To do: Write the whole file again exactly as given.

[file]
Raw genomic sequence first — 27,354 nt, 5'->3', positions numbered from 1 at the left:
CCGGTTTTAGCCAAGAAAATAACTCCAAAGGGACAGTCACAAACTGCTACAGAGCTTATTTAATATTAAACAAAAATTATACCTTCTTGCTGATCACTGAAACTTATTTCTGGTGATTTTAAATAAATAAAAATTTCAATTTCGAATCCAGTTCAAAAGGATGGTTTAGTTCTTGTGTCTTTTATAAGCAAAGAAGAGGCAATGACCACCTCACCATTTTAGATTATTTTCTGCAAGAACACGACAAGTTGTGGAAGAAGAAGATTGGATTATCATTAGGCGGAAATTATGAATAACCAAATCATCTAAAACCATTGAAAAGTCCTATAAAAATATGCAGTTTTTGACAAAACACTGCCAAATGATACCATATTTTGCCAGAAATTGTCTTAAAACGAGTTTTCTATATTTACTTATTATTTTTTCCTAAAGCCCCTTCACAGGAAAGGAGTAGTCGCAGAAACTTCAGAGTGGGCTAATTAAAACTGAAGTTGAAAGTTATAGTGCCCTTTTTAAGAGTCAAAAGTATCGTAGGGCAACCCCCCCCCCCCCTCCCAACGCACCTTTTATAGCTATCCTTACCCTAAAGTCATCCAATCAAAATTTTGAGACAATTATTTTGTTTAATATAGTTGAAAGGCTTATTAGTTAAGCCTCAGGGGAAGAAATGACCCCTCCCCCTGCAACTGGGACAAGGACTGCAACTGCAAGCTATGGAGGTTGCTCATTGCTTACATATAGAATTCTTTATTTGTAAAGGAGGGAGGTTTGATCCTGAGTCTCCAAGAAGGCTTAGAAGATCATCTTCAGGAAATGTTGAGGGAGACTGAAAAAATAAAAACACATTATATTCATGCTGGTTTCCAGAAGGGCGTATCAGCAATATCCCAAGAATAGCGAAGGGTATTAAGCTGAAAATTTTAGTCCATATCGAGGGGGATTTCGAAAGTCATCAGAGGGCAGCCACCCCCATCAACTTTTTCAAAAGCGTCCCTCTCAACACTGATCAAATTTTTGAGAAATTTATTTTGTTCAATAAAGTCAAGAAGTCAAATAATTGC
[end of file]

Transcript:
Raw genomic sequence first — 27,354 nt, 5'->3', positions numbered from 1 at the left:
CCGGTTTTAGCCAAGAAAATAACTCCAAAGGGACAGTCACAAACTGCTACAGAGCTTATTTAATATTAAACAAAAATTATACCTTCTTGCTGATCACTGAAACTTATTTCTGGTGATTTTAAATAAATAAAAATTTCAATTTCGAATCCAGTTCAAAAGGATGGTTTAGTTCTTGTGTCTTTTATAAGCAAAGAAGAGGCAATGACCACCTCACCATTTTAGATTATTTTCTGCAAGAACACGACAAGTTGTGGAAGAAGAAGATTGGATTATCATTAGGCGGAAATTATGAATAACCAAATCATCTAAAACCATTGAAAAGTCCTATAAAAATATGCAGTTTTTGACAAAACACTGCCAAATGATACCATATTTTGCCAGAAATTGTCTTAAAACGAGTTTTCTATATTTACTTATTATTTTTTCCTAAAGCCCCTTCACAGGAAAGGAGTAGTCGCAGAAACTTCAGAGTGGGCTAATTAAAACTGAAGTTGAAAGTTATAGTGCCCTTTTTAAGAGTCAAAAGTATCGTAGGGCAACCCCCCCCCCCCCTCCCAACGCACCTTTTATAGCTATCCTTACCCTAAAGTCATCCAATCAAAATTTTGAGACAATTATTTTGTTTAATATAGTTGAAAGGCTTATTAGTTAAGCCTCAGGGGAAGAAATGACCCCTCCCCCTGCAACTGGGACAAGGACTGCAACTGCAAGCTATGGAGGTTGCTCATTGCTTACATATAGAATTCTTTATTTGTAAAGGAGGGAGGTTTGATCCTGAGTCTCCAAGAAGGCTTAGAAGATCATCTTCAGGAAATGTTGAGGGAGACTGAAAAAATAAAAACACATTATATTCATGCTGGTTTCCAGAAGGGCGTATCAGCAATATCCCAAGAATAGCGAAGGGTATTAAGCTGAAAATTTTAGTCCATATCGAGGGGGATTTCGAAAGTCATCAGAGGGCAGCCACCCCCATCAACTTTTTCAAAAGCGTCCCTCTCAACACTGATCAAATTTTTGAGAAATTTATTTTGTTCAATAAAGTCAAGAAGTCAAATAATTGC